Regressions are coming in the Mets offense

New York Mets v Atlanta Braves
New York Mets v Atlanta Braves / Kevin C. Cox/GettyImages

The New York Mets offense has shown a resurgence in recent weeks thanks to more aggressiveness at the plate and putting the ball in play. This offensive awakening has been replicated in a better performance on the field of play, placing the team in a better position regarding the division standing.

However, even though some Mets hitters are showing positive results and others are unexpected, advanced metrics show that regressions will begin to arrive in some profiles of the Mets lineup. In this article, we present three cases where it is shown that the current results do not seem to be sustainable over time.

A drop in the offensive production of Francisco Alvarez and Brett Baty is approaching

Brett Baty has started the season with good numbers, leading the team in batting average, while Francisco Alvarez has been an opportunity with the bat in pressing moments. However, when observing advanced metrics, we see that both have weaknesses in contact that show more luck in their results than sustainable production.

Baty displays a terrible combination of low hard-hit contact below 30% and a high ground ball rate above 50%, which leaves him with an xwOBA placed in the bottom 10% of the league. Alvarez, for his part, has the highest propensity to hit the ground on the team and the highest of his career, which despite an increase in his aggressiveness at the plate, is not elevating the ball, affecting his hitter profile composed mainly of power.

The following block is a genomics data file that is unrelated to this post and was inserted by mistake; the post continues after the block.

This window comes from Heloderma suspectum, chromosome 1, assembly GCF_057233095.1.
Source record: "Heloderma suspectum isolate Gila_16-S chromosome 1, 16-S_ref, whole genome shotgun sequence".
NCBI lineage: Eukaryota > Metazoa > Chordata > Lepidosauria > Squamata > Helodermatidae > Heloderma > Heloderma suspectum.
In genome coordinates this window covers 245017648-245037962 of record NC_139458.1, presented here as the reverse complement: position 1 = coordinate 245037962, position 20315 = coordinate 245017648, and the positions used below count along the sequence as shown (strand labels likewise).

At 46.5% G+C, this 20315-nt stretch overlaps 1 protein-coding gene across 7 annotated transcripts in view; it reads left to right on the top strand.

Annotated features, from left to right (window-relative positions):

Baty and Alvarez must begin to elevate the ball more and make more contact in the strike zone to maximize their results and make them sustainable. Otherwise, we can expect batting and slugging averages well below the league average for the two of them.

The best of Brandon Nimmo is yet to come

Brandon Nimmo is coming off a season in 2023 where he showed his best level of power and offensive production by hitting 24 home runs and 68 RBI, both career highs. This year, even though the numbers don't show it, Nimmo is showing his best level of power and contact in his MLB career.

Nimmo's hard-hit contact is currently over 50%, above that shown by Pete Alonso, placing an average exit velocity above 94 mph. This is combined with a good ratio of fly ball over ground balls which shows that the production of power will begin to be evident soon.

Indeed, Nimmo's expected slugging percentage is close to .600 with an xwOBA greater than .430, ranking in the top 15 in the league. If this pace continues, Nimmo could have a season of 30 HR and a considerable amount of Runs and RBI and could be the offensive leader of the Mets in 2024.